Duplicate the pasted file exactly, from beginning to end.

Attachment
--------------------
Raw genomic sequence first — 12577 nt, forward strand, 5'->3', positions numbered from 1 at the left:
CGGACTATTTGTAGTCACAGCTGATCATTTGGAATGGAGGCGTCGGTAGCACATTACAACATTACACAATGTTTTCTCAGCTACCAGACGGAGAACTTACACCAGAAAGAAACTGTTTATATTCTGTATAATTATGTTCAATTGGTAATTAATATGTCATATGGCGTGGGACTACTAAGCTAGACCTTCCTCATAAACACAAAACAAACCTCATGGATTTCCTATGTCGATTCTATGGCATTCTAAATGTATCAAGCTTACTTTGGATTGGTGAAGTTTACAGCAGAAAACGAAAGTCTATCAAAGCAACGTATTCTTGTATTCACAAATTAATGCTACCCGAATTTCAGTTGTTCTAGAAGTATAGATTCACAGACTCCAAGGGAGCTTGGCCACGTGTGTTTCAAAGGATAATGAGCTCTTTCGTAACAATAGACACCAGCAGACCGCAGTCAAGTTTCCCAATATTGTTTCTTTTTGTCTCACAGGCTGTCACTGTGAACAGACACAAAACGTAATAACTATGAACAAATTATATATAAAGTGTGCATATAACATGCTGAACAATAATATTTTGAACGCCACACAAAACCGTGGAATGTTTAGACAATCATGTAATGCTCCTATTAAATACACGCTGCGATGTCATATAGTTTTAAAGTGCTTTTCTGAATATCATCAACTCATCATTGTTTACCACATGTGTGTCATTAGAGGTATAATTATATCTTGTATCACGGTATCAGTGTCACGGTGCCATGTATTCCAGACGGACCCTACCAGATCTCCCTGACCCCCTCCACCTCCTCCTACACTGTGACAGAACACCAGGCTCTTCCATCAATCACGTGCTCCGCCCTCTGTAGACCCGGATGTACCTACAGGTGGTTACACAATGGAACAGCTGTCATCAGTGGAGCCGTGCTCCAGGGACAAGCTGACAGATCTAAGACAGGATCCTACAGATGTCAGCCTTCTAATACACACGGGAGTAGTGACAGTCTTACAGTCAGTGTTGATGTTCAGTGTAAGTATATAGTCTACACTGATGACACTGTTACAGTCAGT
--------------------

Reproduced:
Raw genomic sequence first — 12577 nt, forward strand, 5'->3', positions numbered from 1 at the left:
CGGACTATTTGTAGTCACAGCTGATCATTTGGAATGGAGGCGTCGGTAGCACATTACAACATTACACAATGTTTTCTCAGCTACCAGACGGAGAACTTACACCAGAAAGAAACTGTTTATATTCTGTATAATTATGTTCAATTGGTAATTAATATGTCATATGGCGTGGGACTACTAAGCTAGACCTTCCTCATAAACACAAAACAAACCTCATGGATTTCCTATGTCGATTCTATGGCATTCTAAATGTATCAAGCTTACTTTGGATTGGTGAAGTTTACAGCAGAAAACGAAAGTCTATCAAAGCAACGTATTCTTGTATTCACAAATTAATGCTACCCGAATTTCAGTTGTTCTAGAAGTATAGATTCACAGACTCCAAGGGAGCTTGGCCACGTGTGTTTCAAAGGATAATGAGCTCTTTCGTAACAATAGACACCAGCAGACCGCAGTCAAGTTTCCCAATATTGTTTCTTTTTGTCTCACAGGCTGTCACTGTGAACAGACACAAAACGTAATAACTATGAACAAATTATATATAAAGTGTGCATATAACATGCTGAACAATAATATTTTGAACGCCACACAAAACCGTGGAATGTTTAGACAATCATGTAATGCTCCTATTAAATACACGCTGCGATGTCATATAGTTTTAAAGTGCTTTTCTGAATATCATCAACTCATCATTGTTTACCACATGTGTGTCATTAGAGGTATAATTATATCTTGTATCACGGTATCAGTGTCACGGTGCCATGTATTCCAGACGGACCCTACCAGATCTCCCTGACCCCCTCCACCTCCTCCTACACTGTGACAGAACACCAGGCTCTTCCATCAATCACGTGCTCCGCCCTCTGTAGACCCGGATGTACCTACAGGTGGTTACACAATGGAACAGCTGTCATCAGTGGAGCCGTGCTCCAGGGACAAGCTGACAGATCTAAGACAGGATCCTACAGATGTCAGCCTTCTAATACACACGGGAGTAGTGACAGTCTTACAGTCAGTGTTGATGTTCAGTGTAAGTATATAGTCTACACTGATGACACTGTTACAGTCAGT